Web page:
The Ohio National; A Living Poultry Catalog

With chick season starting, many of us are planning new additions to our flocks. So, here's a look at The Ohio National, America's largest annual poultry show. I thought it may give you some inspiration when ordering chicks!

As we pulled into the parking lot of the Voinovich Building on the Ohio State Fairgrounds in Columbus, it was evident things were underway. People were wandering the parking lot with turkeys and chickens tucked under their arms. Some were haggling as birds were being sold right out of the backs of cars. I immediately knew this would be quite an experience, and I wasn’t wrong.

I have to admit, the first thing you notice inside is the smell and the haze of dust. It’s not that anything was unclean; it’s just that thousands of animals are occupying the same place all with bedding and lots of poop.

Once you get a sense of place, the usual poultry show sights are everywhere, just at The Ohio National, it’s all on a large scale. Hundreds of shiny trophies line tables, judges are meticulously sizing up birds in closed aisles, kids are anxiously working with judges and participants are eagerly prepping their birds and taking glamour shots.

From there, The Ohio National is like a hatchery catalog on steroids. If you’re wondering what breed of bird to choose, they are all there in real-time. It’s funny to walk with a catalog and compare the pictures to real life. Then, there are the exotic species that you don’t find in your standard catalogs. I was taken by the varieties of fancy pigeons some with curly feathers on their backs, others with feathered feet, some with almost no beak and others that stand tall like game birds. The call ducks were terribly cute and with so many color choices, I don’t know how you’d pick. Bantam chickens, which are often considered the Easter eggs of the chicken world, were out in force. It was cage after cage of bantams each more beautiful than the next. In an adjoining building, African Geese wowed us with their antics and honking. And meat ducks, which I had never seen before, were aplenty.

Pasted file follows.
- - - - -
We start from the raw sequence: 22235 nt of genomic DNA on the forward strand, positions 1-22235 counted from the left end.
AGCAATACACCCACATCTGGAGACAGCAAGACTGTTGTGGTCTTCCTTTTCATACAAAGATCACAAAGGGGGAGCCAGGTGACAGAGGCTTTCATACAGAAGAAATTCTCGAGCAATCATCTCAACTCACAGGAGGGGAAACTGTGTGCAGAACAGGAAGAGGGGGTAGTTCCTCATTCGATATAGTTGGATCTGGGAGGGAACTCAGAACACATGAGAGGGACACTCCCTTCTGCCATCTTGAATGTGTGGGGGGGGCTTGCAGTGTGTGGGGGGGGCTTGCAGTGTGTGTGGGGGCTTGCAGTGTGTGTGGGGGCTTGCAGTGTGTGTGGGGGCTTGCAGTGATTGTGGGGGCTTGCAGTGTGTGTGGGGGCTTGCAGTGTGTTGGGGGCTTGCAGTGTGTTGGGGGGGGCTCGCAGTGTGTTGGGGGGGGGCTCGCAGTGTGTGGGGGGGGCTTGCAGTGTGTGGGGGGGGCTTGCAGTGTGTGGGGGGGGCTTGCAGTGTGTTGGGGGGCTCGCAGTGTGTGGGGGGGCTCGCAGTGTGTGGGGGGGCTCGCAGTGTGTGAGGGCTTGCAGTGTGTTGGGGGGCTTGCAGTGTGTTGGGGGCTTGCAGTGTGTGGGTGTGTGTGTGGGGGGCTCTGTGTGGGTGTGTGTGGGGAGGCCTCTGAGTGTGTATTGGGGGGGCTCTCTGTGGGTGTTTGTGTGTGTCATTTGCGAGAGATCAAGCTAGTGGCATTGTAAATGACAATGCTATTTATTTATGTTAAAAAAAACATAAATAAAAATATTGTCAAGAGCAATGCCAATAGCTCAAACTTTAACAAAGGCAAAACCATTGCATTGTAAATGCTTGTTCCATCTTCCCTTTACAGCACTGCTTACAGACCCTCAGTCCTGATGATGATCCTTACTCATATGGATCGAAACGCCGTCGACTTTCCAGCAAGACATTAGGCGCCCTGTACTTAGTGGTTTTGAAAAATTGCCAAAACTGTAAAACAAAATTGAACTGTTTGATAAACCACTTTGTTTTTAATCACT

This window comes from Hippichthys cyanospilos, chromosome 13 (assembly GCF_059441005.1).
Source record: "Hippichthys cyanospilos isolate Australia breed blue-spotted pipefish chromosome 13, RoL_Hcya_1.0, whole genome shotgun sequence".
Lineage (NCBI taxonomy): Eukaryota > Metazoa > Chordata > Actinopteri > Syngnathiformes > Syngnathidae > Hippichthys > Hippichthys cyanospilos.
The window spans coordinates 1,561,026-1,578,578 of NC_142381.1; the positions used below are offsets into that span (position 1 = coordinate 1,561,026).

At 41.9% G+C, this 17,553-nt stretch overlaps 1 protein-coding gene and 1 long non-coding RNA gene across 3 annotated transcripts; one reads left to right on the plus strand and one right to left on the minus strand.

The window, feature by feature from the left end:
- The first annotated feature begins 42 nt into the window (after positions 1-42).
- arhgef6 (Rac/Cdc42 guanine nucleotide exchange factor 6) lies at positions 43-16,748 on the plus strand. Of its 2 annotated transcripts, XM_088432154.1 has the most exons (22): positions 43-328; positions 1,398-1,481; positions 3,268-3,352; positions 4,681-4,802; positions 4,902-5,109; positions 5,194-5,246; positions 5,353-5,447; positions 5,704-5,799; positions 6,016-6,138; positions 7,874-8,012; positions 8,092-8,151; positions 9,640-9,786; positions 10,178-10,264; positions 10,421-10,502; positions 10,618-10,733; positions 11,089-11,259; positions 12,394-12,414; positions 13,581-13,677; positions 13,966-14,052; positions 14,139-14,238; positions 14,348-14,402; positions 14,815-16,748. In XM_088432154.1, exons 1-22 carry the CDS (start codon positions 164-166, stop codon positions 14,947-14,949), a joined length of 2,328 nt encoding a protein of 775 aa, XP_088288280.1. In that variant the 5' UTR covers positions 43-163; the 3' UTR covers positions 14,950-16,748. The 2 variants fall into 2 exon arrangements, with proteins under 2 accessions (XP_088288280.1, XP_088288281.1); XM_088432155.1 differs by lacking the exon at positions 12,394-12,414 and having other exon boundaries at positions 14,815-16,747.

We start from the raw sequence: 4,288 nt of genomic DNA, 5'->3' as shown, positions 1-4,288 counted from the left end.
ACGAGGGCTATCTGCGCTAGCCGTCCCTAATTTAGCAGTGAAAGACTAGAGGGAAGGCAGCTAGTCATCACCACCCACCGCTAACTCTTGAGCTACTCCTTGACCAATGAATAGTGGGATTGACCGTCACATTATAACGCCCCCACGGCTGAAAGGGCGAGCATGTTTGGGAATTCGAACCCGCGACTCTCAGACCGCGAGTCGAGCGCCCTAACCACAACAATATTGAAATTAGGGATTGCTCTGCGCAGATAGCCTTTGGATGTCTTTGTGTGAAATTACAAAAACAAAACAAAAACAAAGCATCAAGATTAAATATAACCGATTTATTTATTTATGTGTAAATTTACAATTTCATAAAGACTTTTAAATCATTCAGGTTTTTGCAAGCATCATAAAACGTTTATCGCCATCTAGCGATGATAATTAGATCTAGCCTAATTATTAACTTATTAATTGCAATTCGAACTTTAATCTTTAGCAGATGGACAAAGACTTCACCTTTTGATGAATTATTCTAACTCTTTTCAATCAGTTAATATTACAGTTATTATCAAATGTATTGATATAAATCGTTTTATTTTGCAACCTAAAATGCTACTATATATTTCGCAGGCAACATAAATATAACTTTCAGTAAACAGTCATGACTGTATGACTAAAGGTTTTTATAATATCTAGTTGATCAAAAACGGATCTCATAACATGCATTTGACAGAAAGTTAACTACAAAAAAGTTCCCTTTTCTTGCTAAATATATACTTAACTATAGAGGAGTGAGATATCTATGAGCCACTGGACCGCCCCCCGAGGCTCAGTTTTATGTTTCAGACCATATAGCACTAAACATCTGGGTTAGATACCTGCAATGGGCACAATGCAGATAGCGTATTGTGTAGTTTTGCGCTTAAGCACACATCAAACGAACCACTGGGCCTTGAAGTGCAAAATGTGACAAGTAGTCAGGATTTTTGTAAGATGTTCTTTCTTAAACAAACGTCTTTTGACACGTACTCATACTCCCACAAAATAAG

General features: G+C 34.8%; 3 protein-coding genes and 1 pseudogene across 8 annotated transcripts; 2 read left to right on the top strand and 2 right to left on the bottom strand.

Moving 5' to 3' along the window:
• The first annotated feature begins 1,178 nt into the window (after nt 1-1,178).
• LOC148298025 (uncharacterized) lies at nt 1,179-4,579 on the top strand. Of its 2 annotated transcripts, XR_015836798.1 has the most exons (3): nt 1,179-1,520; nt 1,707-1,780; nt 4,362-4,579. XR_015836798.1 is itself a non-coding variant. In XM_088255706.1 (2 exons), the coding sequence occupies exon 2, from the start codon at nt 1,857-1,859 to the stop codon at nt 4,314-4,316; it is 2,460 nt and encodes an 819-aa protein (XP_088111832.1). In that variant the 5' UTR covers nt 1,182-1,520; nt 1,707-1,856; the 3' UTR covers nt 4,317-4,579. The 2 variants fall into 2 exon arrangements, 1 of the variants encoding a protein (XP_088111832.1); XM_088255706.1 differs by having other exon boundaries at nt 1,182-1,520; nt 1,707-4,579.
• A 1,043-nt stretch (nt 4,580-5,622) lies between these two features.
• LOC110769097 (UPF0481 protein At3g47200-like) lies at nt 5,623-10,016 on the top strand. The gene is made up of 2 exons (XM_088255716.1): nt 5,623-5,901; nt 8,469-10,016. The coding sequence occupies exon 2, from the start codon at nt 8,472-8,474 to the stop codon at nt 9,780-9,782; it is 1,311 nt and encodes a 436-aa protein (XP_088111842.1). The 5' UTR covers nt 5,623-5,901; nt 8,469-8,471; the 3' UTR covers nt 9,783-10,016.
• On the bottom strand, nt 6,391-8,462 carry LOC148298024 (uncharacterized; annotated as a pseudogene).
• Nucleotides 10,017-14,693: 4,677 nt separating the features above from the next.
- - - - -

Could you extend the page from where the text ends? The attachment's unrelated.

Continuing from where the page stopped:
On the market side, there was a swap meet area where people were selling their birds. While my kids wanted one of everything and I constantly thwarted their requests, we were all a little put off by the more rough conditions that existed in this area. I just hope that all those animals found good homes and that their new owners quarantined them before adding them to existing flocks.

Overall, if you’re in the area, I’d say The Ohio National is worth a visit. For me, I was used to the friendly confines of 4-H and FFA at local fairs. This was different; this was serious business for the competitors. And, frankly, the sheer size of this event and splendor of the birds is something to behold.

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